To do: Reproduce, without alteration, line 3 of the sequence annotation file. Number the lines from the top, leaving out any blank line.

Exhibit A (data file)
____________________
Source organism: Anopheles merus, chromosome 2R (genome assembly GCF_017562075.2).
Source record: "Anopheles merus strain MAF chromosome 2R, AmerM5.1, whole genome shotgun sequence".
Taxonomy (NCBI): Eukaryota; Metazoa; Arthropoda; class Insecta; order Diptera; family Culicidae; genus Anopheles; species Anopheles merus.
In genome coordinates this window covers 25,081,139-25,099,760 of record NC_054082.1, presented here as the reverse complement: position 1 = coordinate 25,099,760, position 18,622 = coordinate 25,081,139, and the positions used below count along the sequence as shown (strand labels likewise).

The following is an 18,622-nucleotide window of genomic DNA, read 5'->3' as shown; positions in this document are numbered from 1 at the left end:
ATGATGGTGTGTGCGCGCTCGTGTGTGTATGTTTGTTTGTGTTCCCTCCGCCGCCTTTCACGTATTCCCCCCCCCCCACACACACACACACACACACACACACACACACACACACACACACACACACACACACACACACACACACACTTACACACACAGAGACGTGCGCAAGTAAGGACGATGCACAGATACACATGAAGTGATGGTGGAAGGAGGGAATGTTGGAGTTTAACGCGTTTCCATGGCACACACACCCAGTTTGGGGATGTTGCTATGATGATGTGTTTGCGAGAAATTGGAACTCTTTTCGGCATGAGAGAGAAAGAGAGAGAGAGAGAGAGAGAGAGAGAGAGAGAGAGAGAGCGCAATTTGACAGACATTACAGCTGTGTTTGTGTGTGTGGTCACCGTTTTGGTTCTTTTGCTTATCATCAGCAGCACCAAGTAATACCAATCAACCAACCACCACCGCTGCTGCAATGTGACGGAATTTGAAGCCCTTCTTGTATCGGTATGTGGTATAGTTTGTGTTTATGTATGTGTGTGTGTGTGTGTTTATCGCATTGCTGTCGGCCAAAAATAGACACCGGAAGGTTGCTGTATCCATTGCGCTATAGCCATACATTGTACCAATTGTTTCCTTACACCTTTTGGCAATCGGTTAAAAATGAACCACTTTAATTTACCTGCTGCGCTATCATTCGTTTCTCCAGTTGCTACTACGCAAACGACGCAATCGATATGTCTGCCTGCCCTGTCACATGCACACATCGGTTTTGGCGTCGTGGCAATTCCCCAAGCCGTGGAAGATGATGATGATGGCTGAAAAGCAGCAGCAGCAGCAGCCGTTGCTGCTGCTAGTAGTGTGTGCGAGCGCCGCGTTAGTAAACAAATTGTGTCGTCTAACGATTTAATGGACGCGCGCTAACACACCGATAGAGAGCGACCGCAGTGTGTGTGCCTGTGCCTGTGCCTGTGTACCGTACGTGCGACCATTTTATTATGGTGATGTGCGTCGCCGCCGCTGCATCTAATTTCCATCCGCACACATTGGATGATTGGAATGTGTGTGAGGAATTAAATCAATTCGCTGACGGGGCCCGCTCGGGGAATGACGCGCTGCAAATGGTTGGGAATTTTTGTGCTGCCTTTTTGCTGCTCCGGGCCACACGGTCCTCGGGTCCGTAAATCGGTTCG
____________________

Taxonomy (NCBI): Eukaryota; Metazoa; Arthropoda; class Insecta; order Diptera; family Culicidae; genus Anopheles; species Anopheles merus.